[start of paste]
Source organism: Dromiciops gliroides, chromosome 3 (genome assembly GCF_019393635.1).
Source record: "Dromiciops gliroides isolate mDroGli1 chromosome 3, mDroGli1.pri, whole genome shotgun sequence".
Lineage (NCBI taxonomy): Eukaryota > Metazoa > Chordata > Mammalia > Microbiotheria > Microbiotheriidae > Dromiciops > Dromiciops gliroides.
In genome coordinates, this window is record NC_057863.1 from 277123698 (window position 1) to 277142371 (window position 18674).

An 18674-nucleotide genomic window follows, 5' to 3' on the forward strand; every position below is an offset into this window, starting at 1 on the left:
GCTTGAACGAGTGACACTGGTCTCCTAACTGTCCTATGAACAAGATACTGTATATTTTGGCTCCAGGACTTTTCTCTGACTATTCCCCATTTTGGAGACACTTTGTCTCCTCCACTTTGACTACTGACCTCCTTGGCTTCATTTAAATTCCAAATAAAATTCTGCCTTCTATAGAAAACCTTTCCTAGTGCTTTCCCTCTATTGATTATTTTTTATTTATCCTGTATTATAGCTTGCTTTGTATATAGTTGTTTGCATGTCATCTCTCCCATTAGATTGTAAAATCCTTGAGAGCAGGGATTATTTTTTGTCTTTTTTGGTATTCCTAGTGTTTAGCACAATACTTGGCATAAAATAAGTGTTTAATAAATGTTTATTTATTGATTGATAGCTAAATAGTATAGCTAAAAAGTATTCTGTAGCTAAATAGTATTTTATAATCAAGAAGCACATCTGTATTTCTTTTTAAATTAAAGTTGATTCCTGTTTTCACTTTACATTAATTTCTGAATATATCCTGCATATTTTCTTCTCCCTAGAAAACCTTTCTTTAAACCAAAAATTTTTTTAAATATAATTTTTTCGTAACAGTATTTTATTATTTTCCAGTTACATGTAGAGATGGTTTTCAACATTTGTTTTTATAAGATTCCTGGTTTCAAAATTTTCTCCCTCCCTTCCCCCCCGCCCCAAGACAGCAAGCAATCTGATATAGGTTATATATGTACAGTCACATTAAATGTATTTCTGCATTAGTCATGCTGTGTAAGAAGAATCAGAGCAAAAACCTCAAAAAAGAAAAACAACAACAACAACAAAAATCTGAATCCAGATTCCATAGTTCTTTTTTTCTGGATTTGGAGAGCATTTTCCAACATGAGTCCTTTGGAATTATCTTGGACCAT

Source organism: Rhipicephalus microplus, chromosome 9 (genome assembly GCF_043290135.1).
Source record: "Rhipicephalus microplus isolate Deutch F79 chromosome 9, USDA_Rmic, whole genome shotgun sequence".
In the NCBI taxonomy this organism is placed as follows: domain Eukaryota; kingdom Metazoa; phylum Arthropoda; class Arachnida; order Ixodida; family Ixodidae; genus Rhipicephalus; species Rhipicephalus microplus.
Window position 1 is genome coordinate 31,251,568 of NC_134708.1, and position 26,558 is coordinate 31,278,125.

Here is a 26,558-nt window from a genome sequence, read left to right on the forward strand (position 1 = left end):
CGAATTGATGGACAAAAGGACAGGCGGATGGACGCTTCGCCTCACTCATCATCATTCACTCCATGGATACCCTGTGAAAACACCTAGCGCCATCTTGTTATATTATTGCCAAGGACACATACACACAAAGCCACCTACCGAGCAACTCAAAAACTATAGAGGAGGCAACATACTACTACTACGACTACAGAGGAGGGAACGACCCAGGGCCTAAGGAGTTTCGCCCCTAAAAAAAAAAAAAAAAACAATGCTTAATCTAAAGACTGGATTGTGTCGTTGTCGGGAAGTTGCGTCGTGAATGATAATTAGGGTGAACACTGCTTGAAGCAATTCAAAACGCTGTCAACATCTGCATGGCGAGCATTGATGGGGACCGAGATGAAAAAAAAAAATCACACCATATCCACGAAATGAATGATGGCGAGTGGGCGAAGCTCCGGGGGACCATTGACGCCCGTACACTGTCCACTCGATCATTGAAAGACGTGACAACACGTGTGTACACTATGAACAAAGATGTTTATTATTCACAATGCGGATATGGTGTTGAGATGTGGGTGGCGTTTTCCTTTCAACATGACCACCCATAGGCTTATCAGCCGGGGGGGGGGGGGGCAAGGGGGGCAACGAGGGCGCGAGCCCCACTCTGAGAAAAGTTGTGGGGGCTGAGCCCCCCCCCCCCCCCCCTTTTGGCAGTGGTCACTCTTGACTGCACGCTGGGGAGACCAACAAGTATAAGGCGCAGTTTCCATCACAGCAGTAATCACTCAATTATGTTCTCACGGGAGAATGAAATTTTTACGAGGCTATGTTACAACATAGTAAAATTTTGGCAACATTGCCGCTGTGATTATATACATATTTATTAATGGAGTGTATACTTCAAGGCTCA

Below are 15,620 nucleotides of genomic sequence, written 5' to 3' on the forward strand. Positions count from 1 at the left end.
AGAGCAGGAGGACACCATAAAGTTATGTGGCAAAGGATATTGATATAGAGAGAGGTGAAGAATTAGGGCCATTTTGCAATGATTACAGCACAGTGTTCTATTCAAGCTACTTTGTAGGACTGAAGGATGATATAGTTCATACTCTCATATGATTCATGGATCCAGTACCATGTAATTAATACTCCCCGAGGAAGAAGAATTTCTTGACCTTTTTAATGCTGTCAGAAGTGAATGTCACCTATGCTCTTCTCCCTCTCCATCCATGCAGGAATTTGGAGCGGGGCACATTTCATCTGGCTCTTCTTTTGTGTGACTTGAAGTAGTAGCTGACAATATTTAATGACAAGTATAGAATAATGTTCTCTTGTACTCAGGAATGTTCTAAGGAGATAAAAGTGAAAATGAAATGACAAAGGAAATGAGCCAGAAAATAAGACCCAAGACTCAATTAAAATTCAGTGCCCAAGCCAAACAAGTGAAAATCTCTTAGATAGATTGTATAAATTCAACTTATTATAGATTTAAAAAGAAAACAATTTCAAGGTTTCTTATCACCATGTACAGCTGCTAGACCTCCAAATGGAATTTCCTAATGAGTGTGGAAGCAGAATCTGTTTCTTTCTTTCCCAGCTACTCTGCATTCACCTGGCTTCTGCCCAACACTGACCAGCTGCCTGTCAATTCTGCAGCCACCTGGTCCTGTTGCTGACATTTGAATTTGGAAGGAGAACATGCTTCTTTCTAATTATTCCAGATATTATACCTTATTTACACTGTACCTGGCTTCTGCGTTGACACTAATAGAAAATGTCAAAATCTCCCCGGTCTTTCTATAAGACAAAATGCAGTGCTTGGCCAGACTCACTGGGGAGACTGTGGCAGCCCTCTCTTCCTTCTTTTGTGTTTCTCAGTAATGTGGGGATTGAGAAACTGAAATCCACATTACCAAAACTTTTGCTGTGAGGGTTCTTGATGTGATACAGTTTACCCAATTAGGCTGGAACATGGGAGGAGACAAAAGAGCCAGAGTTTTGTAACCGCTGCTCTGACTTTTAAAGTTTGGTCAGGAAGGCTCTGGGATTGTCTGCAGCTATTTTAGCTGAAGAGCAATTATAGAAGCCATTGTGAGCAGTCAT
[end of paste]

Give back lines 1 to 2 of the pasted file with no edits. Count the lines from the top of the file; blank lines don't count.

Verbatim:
Source organism: Dromiciops gliroides, chromosome 3 (genome assembly GCF_019393635.1).
Source record: "Dromiciops gliroides isolate mDroGli1 chromosome 3, mDroGli1.pri, whole genome shotgun sequence".